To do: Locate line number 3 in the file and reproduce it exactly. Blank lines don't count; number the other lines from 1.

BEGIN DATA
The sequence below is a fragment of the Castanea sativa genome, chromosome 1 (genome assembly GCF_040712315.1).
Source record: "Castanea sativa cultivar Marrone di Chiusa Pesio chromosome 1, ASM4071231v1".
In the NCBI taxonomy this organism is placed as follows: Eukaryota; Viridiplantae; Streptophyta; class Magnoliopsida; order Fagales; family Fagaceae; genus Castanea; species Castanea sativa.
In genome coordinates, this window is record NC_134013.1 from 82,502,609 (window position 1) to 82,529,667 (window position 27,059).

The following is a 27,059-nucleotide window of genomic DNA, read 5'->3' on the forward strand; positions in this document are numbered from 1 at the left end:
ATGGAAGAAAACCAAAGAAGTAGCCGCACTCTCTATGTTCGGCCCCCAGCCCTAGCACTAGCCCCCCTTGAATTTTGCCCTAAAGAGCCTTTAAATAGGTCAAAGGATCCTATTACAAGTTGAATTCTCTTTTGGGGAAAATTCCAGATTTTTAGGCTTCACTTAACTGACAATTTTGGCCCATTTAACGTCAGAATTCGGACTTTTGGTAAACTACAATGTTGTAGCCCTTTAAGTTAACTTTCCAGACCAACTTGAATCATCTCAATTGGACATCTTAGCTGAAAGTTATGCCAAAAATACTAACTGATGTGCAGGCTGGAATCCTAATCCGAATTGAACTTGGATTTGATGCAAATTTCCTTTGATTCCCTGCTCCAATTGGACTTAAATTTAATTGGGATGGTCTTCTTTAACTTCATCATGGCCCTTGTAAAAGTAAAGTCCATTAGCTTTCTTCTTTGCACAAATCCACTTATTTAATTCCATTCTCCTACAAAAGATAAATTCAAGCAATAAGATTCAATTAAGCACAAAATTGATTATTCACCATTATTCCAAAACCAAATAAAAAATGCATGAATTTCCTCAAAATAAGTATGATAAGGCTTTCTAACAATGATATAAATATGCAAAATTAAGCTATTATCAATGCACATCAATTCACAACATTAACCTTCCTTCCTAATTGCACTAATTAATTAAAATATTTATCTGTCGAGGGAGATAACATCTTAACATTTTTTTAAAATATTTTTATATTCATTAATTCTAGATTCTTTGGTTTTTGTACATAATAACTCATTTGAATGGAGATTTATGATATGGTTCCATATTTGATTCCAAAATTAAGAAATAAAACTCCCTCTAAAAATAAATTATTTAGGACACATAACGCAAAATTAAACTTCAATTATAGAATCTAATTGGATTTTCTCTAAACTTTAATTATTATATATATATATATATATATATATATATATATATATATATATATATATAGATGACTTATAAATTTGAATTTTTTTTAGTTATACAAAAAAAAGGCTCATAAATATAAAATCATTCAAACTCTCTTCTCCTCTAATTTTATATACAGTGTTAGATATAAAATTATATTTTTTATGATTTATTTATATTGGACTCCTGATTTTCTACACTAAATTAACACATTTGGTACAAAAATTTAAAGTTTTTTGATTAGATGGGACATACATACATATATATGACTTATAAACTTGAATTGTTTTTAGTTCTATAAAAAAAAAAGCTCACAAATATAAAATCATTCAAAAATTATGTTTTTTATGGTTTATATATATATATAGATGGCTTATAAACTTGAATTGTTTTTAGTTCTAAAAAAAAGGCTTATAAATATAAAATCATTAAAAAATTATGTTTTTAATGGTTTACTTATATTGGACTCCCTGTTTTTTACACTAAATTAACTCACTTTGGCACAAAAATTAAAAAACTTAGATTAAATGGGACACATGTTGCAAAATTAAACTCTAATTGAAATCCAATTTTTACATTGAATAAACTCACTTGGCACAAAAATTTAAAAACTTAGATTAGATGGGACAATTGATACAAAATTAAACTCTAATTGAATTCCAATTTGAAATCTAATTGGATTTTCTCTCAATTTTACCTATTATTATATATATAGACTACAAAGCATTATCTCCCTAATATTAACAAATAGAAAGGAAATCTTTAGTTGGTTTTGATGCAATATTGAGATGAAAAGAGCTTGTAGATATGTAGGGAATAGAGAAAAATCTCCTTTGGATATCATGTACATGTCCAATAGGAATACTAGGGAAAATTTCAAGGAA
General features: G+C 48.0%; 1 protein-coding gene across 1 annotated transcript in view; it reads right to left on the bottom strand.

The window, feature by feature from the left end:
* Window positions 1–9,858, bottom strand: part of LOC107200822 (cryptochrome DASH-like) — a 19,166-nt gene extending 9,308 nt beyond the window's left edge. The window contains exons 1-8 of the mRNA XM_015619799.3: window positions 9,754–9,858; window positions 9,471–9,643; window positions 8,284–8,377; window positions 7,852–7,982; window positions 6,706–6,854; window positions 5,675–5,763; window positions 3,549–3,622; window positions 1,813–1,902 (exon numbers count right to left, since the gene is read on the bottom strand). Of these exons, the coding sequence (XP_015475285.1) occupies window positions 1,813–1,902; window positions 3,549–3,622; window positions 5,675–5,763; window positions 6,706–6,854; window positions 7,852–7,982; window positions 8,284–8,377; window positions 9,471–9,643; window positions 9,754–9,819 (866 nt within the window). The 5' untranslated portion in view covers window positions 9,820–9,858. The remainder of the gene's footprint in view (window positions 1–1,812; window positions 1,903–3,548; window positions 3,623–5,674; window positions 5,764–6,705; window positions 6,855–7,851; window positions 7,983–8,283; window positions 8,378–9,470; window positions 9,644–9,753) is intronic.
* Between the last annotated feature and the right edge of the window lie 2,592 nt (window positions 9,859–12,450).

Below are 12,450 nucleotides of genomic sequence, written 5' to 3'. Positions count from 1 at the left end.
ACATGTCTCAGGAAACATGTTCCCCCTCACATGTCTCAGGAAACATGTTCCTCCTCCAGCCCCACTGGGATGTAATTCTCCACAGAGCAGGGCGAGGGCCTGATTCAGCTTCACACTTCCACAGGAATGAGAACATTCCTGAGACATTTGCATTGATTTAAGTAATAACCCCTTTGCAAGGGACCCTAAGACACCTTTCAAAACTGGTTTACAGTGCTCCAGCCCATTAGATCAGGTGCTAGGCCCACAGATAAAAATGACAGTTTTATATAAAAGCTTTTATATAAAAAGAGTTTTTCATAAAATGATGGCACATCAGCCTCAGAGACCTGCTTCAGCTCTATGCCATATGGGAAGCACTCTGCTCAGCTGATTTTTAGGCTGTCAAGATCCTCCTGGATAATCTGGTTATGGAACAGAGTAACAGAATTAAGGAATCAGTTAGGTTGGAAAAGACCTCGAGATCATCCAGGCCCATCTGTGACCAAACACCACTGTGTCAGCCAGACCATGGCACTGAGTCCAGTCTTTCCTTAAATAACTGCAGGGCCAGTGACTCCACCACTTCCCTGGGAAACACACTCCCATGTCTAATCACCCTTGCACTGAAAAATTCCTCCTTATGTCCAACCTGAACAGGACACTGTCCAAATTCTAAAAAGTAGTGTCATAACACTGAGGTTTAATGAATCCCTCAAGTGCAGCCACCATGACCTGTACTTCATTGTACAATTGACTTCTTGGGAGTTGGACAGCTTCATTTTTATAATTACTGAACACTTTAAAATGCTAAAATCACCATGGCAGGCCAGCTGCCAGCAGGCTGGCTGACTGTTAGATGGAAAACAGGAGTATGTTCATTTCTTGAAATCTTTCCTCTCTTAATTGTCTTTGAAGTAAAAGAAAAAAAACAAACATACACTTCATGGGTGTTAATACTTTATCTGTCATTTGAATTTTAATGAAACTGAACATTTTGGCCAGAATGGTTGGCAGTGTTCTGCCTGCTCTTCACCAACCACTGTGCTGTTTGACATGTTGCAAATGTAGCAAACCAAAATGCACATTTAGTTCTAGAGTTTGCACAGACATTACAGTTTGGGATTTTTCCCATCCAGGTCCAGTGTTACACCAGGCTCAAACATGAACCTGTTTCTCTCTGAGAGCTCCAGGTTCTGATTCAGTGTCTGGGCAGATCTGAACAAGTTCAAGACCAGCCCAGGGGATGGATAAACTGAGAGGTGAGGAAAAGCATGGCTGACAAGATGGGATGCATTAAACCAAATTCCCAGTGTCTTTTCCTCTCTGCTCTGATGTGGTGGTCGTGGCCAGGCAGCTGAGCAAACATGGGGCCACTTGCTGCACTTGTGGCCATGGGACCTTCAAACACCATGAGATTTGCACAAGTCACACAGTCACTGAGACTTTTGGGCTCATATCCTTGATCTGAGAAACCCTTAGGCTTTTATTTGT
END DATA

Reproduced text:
In the NCBI taxonomy this organism is placed as follows: Eukaryota; Viridiplantae; Streptophyta; class Magnoliopsida; order Fagales; family Fagaceae; genus Castanea; species Castanea sativa.